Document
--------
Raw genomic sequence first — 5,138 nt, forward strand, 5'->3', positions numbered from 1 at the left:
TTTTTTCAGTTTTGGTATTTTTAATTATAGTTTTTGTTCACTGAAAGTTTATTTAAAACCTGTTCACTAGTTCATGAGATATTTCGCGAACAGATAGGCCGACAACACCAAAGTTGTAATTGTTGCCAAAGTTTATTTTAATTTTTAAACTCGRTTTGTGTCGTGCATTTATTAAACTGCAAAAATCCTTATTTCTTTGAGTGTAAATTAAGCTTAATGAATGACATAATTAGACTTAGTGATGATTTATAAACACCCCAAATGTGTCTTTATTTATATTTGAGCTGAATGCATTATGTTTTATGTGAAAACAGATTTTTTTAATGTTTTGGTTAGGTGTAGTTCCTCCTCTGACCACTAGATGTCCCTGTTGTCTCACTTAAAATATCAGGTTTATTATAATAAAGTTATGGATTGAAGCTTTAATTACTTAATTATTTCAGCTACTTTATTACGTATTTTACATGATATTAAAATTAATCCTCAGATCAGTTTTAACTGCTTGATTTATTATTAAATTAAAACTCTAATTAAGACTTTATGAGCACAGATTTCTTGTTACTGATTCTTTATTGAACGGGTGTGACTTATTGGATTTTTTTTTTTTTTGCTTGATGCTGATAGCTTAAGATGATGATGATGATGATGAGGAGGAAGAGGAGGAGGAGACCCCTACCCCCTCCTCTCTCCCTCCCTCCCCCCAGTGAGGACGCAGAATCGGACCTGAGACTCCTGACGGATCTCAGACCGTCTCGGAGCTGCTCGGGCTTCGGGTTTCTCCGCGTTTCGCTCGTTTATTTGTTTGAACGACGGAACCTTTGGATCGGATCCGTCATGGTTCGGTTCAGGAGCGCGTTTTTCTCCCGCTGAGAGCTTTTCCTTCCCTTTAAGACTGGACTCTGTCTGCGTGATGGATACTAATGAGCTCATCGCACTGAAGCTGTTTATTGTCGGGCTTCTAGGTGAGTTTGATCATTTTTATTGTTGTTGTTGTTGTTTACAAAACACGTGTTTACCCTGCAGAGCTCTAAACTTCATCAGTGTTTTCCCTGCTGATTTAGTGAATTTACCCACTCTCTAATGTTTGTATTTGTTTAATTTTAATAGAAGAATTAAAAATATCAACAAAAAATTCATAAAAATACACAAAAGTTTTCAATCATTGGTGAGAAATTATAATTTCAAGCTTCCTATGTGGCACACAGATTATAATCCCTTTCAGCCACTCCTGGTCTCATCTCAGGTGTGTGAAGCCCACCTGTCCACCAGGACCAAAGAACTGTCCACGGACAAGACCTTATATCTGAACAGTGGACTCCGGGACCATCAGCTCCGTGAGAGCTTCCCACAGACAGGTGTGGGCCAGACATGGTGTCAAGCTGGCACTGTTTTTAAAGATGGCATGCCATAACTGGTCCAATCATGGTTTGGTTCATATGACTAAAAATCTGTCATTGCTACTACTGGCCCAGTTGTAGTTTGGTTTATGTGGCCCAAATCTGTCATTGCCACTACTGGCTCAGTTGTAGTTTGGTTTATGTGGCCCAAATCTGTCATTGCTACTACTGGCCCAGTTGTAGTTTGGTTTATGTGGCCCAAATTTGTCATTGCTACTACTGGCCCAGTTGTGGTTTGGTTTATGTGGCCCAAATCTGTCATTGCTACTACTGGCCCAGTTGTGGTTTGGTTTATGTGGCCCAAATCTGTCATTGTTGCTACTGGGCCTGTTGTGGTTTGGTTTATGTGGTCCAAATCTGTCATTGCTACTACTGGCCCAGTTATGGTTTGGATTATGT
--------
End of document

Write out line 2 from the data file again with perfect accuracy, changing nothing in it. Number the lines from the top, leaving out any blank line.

TTTTTTCAGTTTTGGTATTTTTAATTATAGTTTTTGTTCACTGAAAGTTTATTTAAAACCTGTTCACTAGTTCATGAGATATTTCGCGAACAGATAGGCCGACAACACCAAAGTTGTAATTGTTGCCAAAGTTTATTTTAATTTTTAAACTCGRTTTGTGTCGTGCATTTATTAAACTGCAAAAATCCTTATTTCTTTGAGTGTAAATTAAGCTTAATGAATGACATAATTAGACTTAGTGATGATTTATAAACACCCCAAATGTGTCTTTATTTATATTTGAGCTGAATGCATTATGTTTTATGTGAAAACAGATTTTTTTAATGTTTTGGTTAGGTGTAGTTCCTCCTCTGACCACTAGATGTCCCTGTTGTCTCACTTAAAATATCAGGTTTATTATAATAAAGTTATGGATTGAAGCTTTAATTACTTAATTATTTCAGCTACTTTATTACGTATTTTACATGATATTAAAATTAATCCTCAGATCAGTTTTAACTGCTTGATTTATTATTAAATTAAAACTCTAATTAAGACTTTATGAGCACAGATTTCTTGTTACTGATTCTTTATTGAACGGGTGTGACTTATTGGATTTTTTTTTTTTTTGCTTGATGCTGATAGCTTAAGATGATGATGATGATGATGAGGAGGAAGAGGAGGAGGAGACCCCTACCCCCTCCTCTCTCCCTCCCTCCCCCCAGTGAGGACGCAGAATCGGACCTGAGACTCCTGACGGATCTCAGACCGTCTCGGAGCTGCTCGGGCTTCGGGTTTCTCCGCGTTTCGCTCGTTTATTTGTTTGAACGACGGAACCTTTGGATCGGATCCGTCATGGTTCGGTTCAGGAGCGCGTTTTTCTCCCGCTGAGAGCTTTTCCTTCCCTTTAAGACTGGACTCTGTCTGCGTGATGGATACTAATGAGCTCATCGCACTGAAGCTGTTTATTGTCGGGCTTCTAGGTGAGTTTGATCATTTTTATTGTTGTTGTTGTTGTTTACAAAACACGTGTTTACCCTGCAGAGCTCTAAACTTCATCAGTGTTTTCCCTGCTGATTTAGTGAATTTACCCACTCTCTAATGTTTGTATTTGTTTAATTTTAATAGAAGAATTAAAAATATCAACAAAAAATTCATAAAAATACACAAAAGTTTTCAATCATTGGTGAGAAATTATAATTTCAAGCTTCCTATGTGGCACACAGATTATAATCCCTTTCAGCCACTCCTGGTCTCATCTCAGGTGTGTGAAGCCCACCTGTCCACCAGGACCAAAGAACTGTCCACGGACAAGACCTTATATCTGAACAGTGGACTCCGGGACCATCAGCTCCGTGAGAGCTTCCCACAGACAGGTGTGGGCCAGACATGGTGTCAAGCTGGCACTGTTTTTAAAGATGGCATGCCATAACTGGTCCAATCATGGTTTGGTTCATATGACTAAAAATCTGTCATTGCTACTACTGGCCCAGTTGTAGTTTGGTTTATGTGGCCCAAATCTGTCATTGCCACTACTGGCTCAGTTGTAGTTTGGTTTATGTGGCCCAAATCTGTCATTGCTACTACTGGCCCAGTTGTAGTTTGGTTTATGTGGCCCAAATTTGTCATTGCTACTACTGGCCCAGTTGTGGTTTGGTTTATGTGGCCCAAATCTGTCATTGCTACTACTGGCCCAGTTGTGGTTTGGTTTATGTGGCCCAAATCTGTCATTGTTGCTACTGGGCCTGTTGTGGTTTGGTTTATGTGGTCCAAATCTGTCATTGCTACTACTGGCCCAGTTATGGTTTGGATTATGT